The related art has also shown various types of automatic shutter assemblies having a frame with shutter members pivotably mounted across the frame. Illustrative are U.S. Pat. No. 1,706,280 to Dyer; U.S. Pat. No. 2,594,944 to Lohman, Jr.; U.S. Pat. No. 3,350,996 to Rose; U.S. Pat. No. 3,826,179 to Alley and U.S. Pat. No. 4,263,842 to Moore.

In the Dyer reference, the shutter members are formed of rectangular sheet metal plates. The shutter members are provided with a weighted member disposed relative to the pivotal axis so that while the shutter members are in the closed position, the center of gravity of each of the shutter members is located outwardly beyond the pivotal axis thereof, with the result that the shutter members have a tendency to swing on their pivots in a direction to cause an inward movement of their lower edges. Thus, the lower edges of the shutter members are firmly pressed inwardly against the faces of the adjacent shutter members. When, however, the fan is started and the air currents impinge upon the rear faces of the shutter members causing the shutter members to swing outwardly upon their pivots to a substantially horizontal position. The resistance of the shutter members to the air pressure during this movement is gradually decreased because of the fact that the center of gravity of each of the weighted shutter members moves gradually toward the vertical plane of its pivotal axis. When the shutter members are in their wide open positions, there is only a slight tendency of the shutter members to close, and very little air pressure is required to keep the shutter members in their wide open positions.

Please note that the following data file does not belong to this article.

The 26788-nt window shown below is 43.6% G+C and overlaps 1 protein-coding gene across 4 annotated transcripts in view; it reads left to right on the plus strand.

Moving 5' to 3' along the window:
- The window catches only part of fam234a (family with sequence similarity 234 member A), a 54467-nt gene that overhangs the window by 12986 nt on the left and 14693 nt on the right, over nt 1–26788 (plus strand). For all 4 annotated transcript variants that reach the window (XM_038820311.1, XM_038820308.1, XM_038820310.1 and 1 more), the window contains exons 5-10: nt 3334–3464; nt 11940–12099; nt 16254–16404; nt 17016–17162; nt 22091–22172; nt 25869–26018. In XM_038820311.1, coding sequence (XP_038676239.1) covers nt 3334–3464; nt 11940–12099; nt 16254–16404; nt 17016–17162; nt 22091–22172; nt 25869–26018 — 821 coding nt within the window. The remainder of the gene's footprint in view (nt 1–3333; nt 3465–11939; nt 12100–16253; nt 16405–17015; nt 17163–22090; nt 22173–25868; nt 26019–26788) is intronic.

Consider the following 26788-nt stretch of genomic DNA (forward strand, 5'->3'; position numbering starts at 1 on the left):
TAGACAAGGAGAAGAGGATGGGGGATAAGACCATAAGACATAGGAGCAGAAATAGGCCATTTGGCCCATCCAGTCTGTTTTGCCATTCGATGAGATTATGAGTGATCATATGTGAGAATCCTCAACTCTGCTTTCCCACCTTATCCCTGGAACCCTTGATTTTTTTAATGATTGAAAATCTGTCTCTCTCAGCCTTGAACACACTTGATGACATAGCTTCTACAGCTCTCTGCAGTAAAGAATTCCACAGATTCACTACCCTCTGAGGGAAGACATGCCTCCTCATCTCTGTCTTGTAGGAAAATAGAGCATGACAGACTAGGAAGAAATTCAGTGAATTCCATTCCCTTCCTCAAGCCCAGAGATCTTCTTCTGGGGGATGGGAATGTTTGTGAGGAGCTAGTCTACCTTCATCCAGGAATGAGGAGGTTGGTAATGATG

In the Lohman reference, the hinge ears of the carrier brackets for the shutter members counterbalances the major part of the weight of the forwardly extending free end portions of the shutter members and their interconnecting lever arms and tie bar. The counterbalance is calculated so that the shutter members will tend to move to the closed position under gravity yet will open quickly and easily when airflow pressure is directed against their inner faces. The shutter is also provided with a spring member to prevent the shutter members from remaining in the open position.

In the Rose reference, the shutter members are inverted, V-shaped members with inwardly directed arms preferably secured to each end of each blade and are pivotably connected to the sides of the frame by pivot members. A control member is connected to the arms and allows for manually adjusting the shutter members.

Alley and Moore show backdraft assemblies having airfoil shaped shutter members.

Of some interest is U.S. Pat. No. 3,072,041 to Downing which shows a shutter device having shutter plates located between the housing of the motor and the outer ring.

Also of interest are U.S. Pat. No. 3,335,654 to Killam; U.S. Pat. No. 5,215,438 to Chou et al and U.S. Pat. No. 5,547,339 to Burgers.

Killam shows a ventilating apparatus having an inlet for moving air into the centrifugal blower wheel. When the blower wheel is motionless, the outlet is closed by a flat swingable damper vane. The damper vane prevents outside drafts from traveling back through the wheel into the building.